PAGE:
Tech and transparency
By Richard Firth, CEO of MIP Holdings.
Technology can make you and your business more transparent to customers and partners - and that's a good thing in today's business environment. Thanks to the Internet and the spread of powerful mobile devices, customers are demanding more transparency from vendors. Retailers are under pressure from window shoppers with access to online competitors; middlemen who add little value are struggling because of wide publicity of their outdated or opaque business models; and service providers can find themselves undercut by competition on the other side of the world. If your business depends on secrets, then there's nowhere to hide anymore, says Dave Kerpen, CEO of start-up Likable Local.
"Business people who attempt to keep secrets will eventually be exposed," writes Kerpen in 11 Simple Concepts to Become a Better Leader. "Openness and honesty lead to happier staff and customers and colleagues. More important, transparency makes it a lot easier to sleep at night - unworried about what you said to whom."
Richard Firth, CEO of MIP Holdings, says that as the connected or C Generation moves deeper into the workforce, so its influence will be felt more strongly.
"Today's young workers have grown up with tremendous ethical influences from their peers on social networks and through technology," he says. "They are open about doing business - and often not doing business - with vendors based on their track records on a number of issues, especially privacy and honesty."
Firth says companies today should be using social media as far as possible to get real feedback on their perceptions in the marketplace. "Just as technology makes it easy for customers to publish and share their perceptions of your business, so can it enable you to respond and correct those perceptions if necessary."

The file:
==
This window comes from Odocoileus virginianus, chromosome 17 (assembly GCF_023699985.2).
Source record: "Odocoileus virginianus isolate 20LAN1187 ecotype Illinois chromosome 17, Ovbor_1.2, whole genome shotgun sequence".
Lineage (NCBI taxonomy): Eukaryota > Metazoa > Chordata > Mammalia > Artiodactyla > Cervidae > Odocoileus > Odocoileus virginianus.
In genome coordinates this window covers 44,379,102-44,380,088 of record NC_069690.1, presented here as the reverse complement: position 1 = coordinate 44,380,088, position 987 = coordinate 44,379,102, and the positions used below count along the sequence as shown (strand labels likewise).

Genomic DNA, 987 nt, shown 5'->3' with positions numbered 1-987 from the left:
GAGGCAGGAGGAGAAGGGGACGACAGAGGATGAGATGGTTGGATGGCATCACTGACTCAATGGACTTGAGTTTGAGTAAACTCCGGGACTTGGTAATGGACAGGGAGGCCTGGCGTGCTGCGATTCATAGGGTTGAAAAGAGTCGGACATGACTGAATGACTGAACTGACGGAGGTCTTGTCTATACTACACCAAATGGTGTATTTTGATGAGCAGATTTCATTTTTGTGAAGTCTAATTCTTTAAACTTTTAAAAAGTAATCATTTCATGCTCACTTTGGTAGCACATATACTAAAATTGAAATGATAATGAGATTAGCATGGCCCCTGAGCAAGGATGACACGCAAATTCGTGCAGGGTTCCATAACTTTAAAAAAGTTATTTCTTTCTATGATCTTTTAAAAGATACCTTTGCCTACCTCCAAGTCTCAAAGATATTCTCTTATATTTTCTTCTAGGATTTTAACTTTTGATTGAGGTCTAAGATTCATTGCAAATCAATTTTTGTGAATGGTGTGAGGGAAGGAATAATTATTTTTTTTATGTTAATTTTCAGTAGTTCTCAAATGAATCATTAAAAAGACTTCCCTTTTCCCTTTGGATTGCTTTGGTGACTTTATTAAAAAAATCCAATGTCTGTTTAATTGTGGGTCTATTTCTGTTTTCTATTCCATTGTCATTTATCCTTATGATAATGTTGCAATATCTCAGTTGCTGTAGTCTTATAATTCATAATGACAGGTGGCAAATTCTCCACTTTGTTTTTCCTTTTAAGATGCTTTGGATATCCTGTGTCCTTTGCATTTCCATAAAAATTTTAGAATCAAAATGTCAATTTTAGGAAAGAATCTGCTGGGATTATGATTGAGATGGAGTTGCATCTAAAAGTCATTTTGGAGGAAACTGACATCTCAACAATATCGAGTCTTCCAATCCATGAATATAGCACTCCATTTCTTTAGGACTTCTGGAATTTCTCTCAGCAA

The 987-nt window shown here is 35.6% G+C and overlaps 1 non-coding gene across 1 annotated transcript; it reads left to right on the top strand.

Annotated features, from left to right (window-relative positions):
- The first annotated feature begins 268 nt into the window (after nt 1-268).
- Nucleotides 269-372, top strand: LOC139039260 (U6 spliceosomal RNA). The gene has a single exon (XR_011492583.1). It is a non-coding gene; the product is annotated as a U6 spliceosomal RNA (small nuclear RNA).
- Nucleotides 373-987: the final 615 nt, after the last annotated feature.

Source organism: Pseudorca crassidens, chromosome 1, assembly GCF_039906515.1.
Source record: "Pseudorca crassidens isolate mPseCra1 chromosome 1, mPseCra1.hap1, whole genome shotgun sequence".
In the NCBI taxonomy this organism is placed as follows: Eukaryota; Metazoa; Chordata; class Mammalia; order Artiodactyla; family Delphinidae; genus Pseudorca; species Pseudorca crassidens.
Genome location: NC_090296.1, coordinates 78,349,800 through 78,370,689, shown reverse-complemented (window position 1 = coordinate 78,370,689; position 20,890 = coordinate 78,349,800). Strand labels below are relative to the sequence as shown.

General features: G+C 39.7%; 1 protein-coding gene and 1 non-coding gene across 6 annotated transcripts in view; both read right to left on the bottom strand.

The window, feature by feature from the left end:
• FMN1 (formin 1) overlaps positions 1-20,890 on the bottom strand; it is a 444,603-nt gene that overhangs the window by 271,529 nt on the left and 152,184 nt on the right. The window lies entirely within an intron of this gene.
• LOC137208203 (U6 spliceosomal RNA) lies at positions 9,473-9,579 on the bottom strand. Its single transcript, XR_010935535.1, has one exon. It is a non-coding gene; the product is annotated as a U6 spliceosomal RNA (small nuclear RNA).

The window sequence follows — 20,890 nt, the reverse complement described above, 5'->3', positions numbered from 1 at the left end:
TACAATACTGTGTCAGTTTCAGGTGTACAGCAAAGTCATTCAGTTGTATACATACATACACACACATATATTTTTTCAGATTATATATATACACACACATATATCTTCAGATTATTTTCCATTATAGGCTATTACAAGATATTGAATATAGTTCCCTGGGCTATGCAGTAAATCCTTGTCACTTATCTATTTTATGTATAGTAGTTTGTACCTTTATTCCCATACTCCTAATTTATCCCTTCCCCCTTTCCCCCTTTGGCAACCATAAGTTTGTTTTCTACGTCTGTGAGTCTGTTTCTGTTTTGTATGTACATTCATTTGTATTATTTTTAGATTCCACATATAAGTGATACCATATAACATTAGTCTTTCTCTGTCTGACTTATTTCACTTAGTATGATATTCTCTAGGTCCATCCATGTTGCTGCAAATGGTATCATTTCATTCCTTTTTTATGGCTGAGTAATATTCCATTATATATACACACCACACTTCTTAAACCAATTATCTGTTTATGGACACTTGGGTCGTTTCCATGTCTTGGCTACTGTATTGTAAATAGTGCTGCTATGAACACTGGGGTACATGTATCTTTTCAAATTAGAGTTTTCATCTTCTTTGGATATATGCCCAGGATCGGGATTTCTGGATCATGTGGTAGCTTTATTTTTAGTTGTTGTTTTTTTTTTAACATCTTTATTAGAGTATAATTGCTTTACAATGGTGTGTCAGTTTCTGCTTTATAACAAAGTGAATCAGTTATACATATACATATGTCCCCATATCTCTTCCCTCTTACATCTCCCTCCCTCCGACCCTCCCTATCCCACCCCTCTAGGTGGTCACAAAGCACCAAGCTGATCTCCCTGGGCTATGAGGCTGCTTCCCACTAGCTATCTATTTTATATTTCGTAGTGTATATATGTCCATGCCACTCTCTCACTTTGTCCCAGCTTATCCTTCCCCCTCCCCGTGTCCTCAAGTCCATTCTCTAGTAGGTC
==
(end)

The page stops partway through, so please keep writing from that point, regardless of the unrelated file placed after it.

He says responding in an open and honest manner to customers and partners shows another facet that Kerpen mentions in his 11 Simple Concepts: authenticity.
"Great leaders are who they say they are, and they have integrity beyond compare," writes Kerpen. "Vulnerability and humility are hallmarks of the authentic leader and create a positive, attractive energy. Customers, employees and media all want to help an authentic person to succeed. There used to be a divide between one's public self and private self, but the social Internet has blurred that line. Tomorrow's leaders are transparent about who they are online, merging their personal and professional lives together."
Firth says it's easy to see this in practice. "The high-profile business leader who has a personal Twitter account and uses it to communicate directly with customers and to respond to complaints shows a level of transparency and authenticity that we can all appreciate. Business leaders who can use appropriate technology to do that already have an enormous advantage over those who don't."
He adds that many leaders are separating their LinkedIn and Facebook profiles, ensuring that business and pleasure are not mixed. While this strategy can provide a measure of privacy, there is no guarantee. "A US-based company that recently retrenched some of its workforce discovered this to their detriment," Firth says. "One of the employees used their Twitter account and connections to air the company's flaws. There was an immediate backlash from their customers and the stock price took a hammering."
Transparency is especially important in the financial services sector, where social media and constant connectivity have changed customer expectations. "We are used to getting instant updates in all areas of our lives, and companies need to start appreciating the value regular communication can bring. People with pension funds or investments should demand far more regular updates on their fund or investment performance. The days of a monthly or annual investment portfolio update are gone."